Food consumption and depression

Unhealthy food consumption and depression

Four studies examined the relationship between fast food or soda consumption and depression in young adulthood [15, 16, 18, 44]. Findings on the relationship between fast food consumption and depression have been mixed, suggesting more research is needed in this area. One of these studies found a positive association between fast food consumption and depression in male and female college students in the United Kingdom [15]. In another, fast food consumption was positively associated with depression only among Mexican female college students, but not their male counterparts [16]. In the third, there was no significant relationship found between fast food consumption and depression in a sample of Lebanese college students [44]. Moreover, findings on the relationship between soda consumption and depression in young adulthood are similarly mixed [15, 18]. In a sample of Chinese college students, those students who drank soda more than seven times weekly were more depressed than students who infrequently drank soda [18]. However, in another sample of college students in the United Kingdom, soda consumption was not significantly associated with depression [15]. Additionally, although not focused on young adulthood specifically, results from a meta-analysis revealed a positive association between depression and soda consumption that did not vary by gender, country, alcohol consumption, smoking or level of physical activity [45]. Further, researchers examined gender differences in the relationship between sugar-sweetened beverage consumption and depression, and in two studies the relationship was stronger among women than men [46, 47].

Healthy food consumption and depression

Two studies examined the relationship between vegetable and fruit consumption and depression in young adulthood. These studies both revealed that the consumption of more fruits and vegetables was associated with lower levels of depression among college students in multiple countries [15, 17]. Further, these relationships may differ by gender; researchers found significant associations between increased vegetable consumption and fruit consumption and lower depression among adult women but not among adult men [48].

The role of employment on the relationship between young women’s food consumption and depression

Although young adult employment rates in the United States have been steadily decreasing from a high of 18.29% in 2010, unemployment rates in October 2018 were still highest among those aged 16 to 24 (8.3%) and lowest among those aged 45 to 54 (2.7%) [21, 22]. Further, researchers have found that unemployment during young adulthood is positively associated with depression [23,24,25]. Using results from the 1979–1994 National Longitudinal Survey of Youth, researchers found that being currently unemployed or out of the labor force was positively associated with depression among adults 29–37 [25]. Additionally, using 2010 Behavioral Risk Factor Surveillance System survey data, researchers found that among emerging adults aged 18 to 25, depression was more likely among the unemployed (23.4%) than the employed (8.4%) [24]. Moreover, a systematic review of 20 studies published between 2004 and 2014 showed that job insecurity and unemployment were significantly related with higher depression [23].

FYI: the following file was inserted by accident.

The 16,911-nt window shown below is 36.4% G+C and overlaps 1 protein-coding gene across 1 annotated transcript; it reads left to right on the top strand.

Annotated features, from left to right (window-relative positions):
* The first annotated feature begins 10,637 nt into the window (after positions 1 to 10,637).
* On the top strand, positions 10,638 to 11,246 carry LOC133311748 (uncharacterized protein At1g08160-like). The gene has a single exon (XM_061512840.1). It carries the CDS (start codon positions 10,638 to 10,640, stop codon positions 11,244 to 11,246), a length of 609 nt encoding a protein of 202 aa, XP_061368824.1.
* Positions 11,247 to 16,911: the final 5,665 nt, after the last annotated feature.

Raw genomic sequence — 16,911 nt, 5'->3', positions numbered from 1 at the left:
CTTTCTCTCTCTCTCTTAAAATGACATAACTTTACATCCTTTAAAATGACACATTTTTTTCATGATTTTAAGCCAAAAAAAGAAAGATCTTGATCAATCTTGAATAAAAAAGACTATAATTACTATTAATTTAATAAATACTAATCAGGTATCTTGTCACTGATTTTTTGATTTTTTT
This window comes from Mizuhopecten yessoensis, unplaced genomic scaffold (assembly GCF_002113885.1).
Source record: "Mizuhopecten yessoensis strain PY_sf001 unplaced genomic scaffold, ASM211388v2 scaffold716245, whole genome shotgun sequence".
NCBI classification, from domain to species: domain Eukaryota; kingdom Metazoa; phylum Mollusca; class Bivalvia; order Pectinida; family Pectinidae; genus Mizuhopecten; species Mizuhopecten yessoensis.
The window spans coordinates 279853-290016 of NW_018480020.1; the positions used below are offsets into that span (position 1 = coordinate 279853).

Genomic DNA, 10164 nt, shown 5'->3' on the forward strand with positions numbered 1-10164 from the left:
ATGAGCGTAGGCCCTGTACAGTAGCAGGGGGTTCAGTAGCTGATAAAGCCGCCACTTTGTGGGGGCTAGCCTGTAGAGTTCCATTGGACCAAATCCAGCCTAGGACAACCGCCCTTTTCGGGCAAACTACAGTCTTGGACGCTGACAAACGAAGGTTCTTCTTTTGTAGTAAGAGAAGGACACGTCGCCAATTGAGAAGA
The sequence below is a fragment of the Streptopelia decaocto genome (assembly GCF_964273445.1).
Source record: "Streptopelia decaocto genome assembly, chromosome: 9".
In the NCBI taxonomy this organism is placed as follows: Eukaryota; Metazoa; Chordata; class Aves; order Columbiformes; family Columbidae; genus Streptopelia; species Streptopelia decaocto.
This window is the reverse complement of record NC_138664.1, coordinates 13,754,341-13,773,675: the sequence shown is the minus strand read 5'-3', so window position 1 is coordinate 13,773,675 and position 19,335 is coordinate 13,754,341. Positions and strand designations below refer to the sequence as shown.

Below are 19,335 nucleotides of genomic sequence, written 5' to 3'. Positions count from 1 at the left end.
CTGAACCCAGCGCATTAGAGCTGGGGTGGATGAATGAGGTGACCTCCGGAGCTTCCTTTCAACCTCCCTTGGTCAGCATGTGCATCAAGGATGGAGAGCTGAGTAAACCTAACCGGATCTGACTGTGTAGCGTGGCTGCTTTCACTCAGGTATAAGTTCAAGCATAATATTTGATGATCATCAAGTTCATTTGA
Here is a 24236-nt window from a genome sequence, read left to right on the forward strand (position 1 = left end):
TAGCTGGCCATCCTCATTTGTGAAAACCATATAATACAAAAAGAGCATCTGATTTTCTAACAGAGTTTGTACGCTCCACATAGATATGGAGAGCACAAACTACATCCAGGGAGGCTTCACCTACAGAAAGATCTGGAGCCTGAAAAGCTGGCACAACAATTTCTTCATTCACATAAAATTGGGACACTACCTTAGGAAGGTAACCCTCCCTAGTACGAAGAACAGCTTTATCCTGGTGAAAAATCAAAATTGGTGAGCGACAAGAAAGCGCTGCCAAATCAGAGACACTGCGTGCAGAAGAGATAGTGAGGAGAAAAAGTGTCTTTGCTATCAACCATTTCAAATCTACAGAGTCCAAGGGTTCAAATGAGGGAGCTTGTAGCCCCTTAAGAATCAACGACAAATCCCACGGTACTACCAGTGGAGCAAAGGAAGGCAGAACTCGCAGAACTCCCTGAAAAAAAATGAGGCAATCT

Unemployment and food consumption

Researchers have found that unemployment status is significantly associated with decreased consumption of fruits and vegetables across age groups [26, 49,50,51]. For instance, results from the 1990–2009 U.S. Behavioral Risk Factor Surveillance System survey indicate that at the population level, a 1% increase in the unemployment rate in the state in which one resides is correlated with a 3–6% reduction in the consumption of fruits and vegetables among those at the highest risk of being unemployed [26]. Interestingly, this impact is slightly higher in young adulthood than at other ages [26]. Further, an examination of fruit and vegetable consumption among Icelandic adults during the Icelandic economic crisis showed that fruit and vegetable consumption reduced during the crisis at an estimated 5% for vegetables and 10% for fruits [49].

Furthermore, five studies examined the relationship between unemployment and fast food or soda consumption, and there have been some mixed findings [26, 49, 52,53,54]. According to data from the National Longitudinal Survey of Youth-1979, being unemployed is associated with fewer fast food purchases [53]. Additionally, researchers who examined the impact of the 2008 Icelandic economic crisis on soda and fast food consumption found that being unemployed was associated with decreased consumption of both; for fast food consumption, this relationship was explained almost entirely by higher mortgage debt the crisis caused [49]. Researchers also examined fast food consumption among overweight and obese pregnant women and they found that women who were unemployed ate more fast food than their employed counterparts [52].